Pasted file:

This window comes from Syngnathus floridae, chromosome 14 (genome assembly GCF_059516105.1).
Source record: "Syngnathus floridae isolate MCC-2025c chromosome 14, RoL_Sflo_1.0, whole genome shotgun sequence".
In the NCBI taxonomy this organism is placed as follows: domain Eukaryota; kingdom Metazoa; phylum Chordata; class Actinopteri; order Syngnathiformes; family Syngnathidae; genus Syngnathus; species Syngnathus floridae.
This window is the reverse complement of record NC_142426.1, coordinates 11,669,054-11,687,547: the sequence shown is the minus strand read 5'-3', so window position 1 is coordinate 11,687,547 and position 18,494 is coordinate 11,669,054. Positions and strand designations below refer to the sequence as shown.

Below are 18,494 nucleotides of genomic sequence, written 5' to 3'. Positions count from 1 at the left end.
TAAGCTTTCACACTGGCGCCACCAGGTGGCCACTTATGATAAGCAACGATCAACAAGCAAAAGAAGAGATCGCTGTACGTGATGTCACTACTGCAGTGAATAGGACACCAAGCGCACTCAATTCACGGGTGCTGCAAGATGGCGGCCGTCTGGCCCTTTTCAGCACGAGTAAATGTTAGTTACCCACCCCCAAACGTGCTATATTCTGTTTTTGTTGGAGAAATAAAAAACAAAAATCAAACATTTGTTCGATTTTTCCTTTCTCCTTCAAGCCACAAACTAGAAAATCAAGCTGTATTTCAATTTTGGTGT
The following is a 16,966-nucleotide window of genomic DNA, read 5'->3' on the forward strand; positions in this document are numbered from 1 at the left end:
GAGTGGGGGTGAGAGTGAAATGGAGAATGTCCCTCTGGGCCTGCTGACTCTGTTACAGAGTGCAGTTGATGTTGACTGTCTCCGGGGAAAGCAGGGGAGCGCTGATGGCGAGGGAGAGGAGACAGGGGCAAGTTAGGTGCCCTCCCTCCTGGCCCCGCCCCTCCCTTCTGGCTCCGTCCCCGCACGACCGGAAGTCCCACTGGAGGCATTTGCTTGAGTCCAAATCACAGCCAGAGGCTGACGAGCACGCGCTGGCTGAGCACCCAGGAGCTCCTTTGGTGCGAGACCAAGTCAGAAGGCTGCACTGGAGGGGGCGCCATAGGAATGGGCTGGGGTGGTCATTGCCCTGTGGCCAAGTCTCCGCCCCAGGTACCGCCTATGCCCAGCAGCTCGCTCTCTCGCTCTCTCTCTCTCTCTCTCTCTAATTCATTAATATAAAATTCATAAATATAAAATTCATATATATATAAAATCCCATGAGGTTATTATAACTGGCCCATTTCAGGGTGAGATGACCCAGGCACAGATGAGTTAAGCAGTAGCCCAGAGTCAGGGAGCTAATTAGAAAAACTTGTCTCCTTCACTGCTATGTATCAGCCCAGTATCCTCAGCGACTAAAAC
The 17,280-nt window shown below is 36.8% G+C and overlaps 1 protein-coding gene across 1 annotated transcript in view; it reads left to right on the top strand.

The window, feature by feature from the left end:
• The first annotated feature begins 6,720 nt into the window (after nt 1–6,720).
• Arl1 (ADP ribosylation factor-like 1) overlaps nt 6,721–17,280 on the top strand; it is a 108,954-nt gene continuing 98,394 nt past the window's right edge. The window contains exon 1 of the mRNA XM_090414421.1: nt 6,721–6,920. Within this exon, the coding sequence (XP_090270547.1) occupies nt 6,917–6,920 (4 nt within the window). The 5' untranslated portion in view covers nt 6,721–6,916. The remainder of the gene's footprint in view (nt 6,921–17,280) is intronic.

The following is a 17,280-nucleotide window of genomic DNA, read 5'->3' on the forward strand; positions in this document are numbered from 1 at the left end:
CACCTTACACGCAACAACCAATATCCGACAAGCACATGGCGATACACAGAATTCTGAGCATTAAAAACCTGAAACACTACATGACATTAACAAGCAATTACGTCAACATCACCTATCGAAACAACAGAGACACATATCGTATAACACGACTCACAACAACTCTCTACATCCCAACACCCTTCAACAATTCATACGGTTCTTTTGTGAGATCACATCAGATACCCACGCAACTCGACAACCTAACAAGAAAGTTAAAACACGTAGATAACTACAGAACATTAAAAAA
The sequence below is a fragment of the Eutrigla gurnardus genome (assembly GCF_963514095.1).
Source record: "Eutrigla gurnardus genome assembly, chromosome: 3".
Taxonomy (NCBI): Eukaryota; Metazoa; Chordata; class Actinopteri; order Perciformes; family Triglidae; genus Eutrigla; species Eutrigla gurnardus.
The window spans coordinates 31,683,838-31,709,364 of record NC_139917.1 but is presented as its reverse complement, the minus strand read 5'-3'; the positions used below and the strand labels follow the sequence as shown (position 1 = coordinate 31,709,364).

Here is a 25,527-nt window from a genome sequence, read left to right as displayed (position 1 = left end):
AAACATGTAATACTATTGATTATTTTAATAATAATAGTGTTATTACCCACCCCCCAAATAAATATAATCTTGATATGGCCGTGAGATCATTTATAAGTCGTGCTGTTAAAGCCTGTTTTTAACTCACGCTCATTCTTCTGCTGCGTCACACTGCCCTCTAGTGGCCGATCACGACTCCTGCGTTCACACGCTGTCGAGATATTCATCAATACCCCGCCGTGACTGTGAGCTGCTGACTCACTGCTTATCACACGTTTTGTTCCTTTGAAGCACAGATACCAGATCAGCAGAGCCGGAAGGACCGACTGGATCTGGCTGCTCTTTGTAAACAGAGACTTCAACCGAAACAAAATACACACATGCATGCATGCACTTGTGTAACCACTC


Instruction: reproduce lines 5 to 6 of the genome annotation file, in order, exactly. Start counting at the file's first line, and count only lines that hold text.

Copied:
Below are 18,494 nucleotides of genomic sequence, written 5' to 3'. Positions count from 1 at the left end.
TAAGCTTTCACACTGGCGCCACCAGGTGGCCACTTATGATAAGCAACGATCAACAAGCAAAAGAAGAGATCGCTGTACGTGATGTCACTACTGCAGTGAATAGGACACCAAGCGCACTCAATTCACGGGTGCTGCAAGATGGCGGCCGTCTGGCCCTTTTCAGCACGAGTAAATGTTAGTTACCCACCCCCAAACGTGCTATATTCTGTTTTTGTTGGAGAAATAAAAAACAAAAATCAAACATTTGTTCGATTTTTCCTTTCTCCTTCAAGCCACAAACTAGAAAATCAAGCTGTATTTCAATTTTGGTGT